But there is a far deeper issue at stake here. America‘s future ability to influence the world for good — or retain the loyalty of its youth — rests, in the end, on its moral authority, on its ability to remember that not only we but the others with whom we share this planet have the same inalienable rights to life, liberty and the pursuit of happiness as do we. Post-war Germany acknowledged its responsibility for World War II crimes of war not only for the sake of its victims, but for itself. It understood that a nation that does not admit its failings to its children and the world cannot regain its moral center.

 

Tring Cong Son, the poet-troubadour of Vietnam‘s Calvary, has written these words: “Corpses float on the water, dry in the field, on the city rooftops, on the winding streets. Corpses lie abandoned under the eaves of the pagoda, on the road to the city churches, on the floors of deserted houses. Oh, springtime, corpses will nourish the plowed soil. Oh, Vietnam, corpses will lend themselves to the soil of tomorrow.”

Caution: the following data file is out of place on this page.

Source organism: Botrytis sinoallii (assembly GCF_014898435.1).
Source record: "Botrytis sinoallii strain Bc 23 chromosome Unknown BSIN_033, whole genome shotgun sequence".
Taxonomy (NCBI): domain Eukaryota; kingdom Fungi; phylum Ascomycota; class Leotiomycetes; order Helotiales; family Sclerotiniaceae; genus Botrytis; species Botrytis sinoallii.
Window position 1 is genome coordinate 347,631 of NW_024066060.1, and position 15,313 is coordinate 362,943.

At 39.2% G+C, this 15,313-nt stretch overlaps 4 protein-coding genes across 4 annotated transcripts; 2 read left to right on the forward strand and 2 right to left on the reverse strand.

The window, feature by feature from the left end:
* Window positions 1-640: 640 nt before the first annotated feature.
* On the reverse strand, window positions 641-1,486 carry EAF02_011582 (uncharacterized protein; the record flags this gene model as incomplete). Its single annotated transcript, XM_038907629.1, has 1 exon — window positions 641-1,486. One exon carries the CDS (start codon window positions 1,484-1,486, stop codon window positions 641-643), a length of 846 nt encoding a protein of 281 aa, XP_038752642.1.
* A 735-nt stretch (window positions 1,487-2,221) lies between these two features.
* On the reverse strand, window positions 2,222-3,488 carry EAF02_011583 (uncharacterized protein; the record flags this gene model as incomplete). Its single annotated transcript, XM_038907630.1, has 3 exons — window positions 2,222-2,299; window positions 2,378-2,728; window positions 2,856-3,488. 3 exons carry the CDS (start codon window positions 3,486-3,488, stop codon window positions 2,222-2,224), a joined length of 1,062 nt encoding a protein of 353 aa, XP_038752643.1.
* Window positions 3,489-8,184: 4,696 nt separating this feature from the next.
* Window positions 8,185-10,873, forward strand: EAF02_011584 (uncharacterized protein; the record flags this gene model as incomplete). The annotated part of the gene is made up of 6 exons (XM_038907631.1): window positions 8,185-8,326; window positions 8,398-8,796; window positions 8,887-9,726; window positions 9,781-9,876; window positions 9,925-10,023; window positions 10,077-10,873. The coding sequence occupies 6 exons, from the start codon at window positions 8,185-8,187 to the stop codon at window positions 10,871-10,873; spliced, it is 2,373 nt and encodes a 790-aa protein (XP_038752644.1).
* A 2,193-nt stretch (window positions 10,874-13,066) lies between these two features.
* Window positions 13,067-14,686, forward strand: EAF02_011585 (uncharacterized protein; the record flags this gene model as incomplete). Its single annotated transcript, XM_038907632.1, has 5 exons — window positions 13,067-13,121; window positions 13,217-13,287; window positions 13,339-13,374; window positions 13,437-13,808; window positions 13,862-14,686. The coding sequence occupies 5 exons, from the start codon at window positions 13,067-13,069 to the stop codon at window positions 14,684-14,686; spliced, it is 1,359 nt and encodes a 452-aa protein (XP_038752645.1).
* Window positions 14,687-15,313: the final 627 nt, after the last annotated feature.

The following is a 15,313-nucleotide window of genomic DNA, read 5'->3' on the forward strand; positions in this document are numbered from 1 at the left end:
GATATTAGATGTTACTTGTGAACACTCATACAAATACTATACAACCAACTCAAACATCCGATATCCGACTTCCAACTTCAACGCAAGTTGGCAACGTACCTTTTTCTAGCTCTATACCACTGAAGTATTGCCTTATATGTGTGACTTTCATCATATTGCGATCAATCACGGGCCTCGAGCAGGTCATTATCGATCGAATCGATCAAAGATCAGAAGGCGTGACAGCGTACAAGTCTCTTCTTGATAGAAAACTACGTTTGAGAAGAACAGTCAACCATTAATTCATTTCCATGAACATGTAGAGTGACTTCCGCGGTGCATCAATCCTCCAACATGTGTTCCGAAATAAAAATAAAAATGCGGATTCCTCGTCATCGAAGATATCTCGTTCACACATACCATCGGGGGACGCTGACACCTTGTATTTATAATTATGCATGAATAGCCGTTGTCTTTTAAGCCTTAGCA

America will not regain its moral standing in the world or finally put the ghosts of Indochina to rest until we teach our children that we created many of these corpses in violation of the rules of war, and that each had a name, a family, dreams and aspirations, and as much of a right to live as do we. If America is to become a nation based on truth again, let it begin with one of the most important verities of all: that we bear responsibility for the civilian deaths we caused in Indochina and need to make amends for them.

 

 

Fred Branfman, then Director of Project Air War, exposed U.S. bombing of civilians in Indochina as it was occurring after interviewing thousands of refugees in Laos. He is currently a Santa Barbara-based writer.